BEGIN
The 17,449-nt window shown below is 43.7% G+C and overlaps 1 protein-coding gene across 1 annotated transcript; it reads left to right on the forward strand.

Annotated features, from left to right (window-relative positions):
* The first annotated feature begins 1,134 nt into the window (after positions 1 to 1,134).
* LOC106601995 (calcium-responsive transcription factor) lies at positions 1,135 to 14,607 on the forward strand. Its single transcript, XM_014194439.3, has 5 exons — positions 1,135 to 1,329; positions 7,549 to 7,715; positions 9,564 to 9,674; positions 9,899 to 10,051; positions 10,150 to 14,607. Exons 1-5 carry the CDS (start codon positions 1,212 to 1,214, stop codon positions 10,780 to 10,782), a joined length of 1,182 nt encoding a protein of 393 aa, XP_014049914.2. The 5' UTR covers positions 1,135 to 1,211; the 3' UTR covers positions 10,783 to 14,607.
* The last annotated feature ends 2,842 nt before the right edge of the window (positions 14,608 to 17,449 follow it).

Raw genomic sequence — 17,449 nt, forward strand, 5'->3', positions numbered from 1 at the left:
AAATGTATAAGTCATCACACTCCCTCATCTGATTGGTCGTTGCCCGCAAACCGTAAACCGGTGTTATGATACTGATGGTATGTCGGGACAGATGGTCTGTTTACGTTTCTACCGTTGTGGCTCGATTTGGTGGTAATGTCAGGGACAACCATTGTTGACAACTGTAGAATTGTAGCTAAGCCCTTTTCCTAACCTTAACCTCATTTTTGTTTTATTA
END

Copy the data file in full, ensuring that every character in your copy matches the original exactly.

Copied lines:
The 17,449-nt window shown below is 43.7% G+C and overlaps 1 protein-coding gene across 1 annotated transcript; it reads left to right on the forward strand.

Annotated features, from left to right (window-relative positions):
* The first annotated feature begins 1,134 nt into the window (after positions 1 to 1,134).
* LOC106601995 (calcium-responsive transcription factor) lies at positions 1,135 to 14,607 on the forward strand. Its single transcript, XM_014194439.3, has 5 exons — positions 1,135 to 1,329; positions 7,549 to 7,715; positions 9,564 to 9,674; positions 9,899 to 10,051; positions 10,150 to 14,607. Exons 1-5 carry the CDS (start codon positions 1,212 to 1,214, stop codon positions 10,780 to 10,782), a joined length of 1,182 nt encoding a protein of 393 aa, XP_014049914.2. The 5' UTR covers positions 1,135 to 1,211; the 3' UTR covers positions 10,783 to 14,607.
* The last annotated feature ends 2,842 nt before the right edge of the window (positions 14,608 to 17,449 follow it).

Raw genomic sequence — 17,449 nt, forward strand, 5'->3', positions numbered from 1 at the left:
AAATGTATAAGTCATCACACTCCCTCATCTGATTGGTCGTTGCCCGCAAACCGTAAACCGGTGTTATGATACTGATGGTATGTCGGGACAGATGGTCTGTTTACGTTTCTACCGTTGTGGCTCGATTTGGTGGTAATGTCAGGGACAACCATTGTTGACAACTGTAGAATTGTAGCTAAGCCCTTTTCCTAACCTTAACCTCATTTTTGTTTTATTA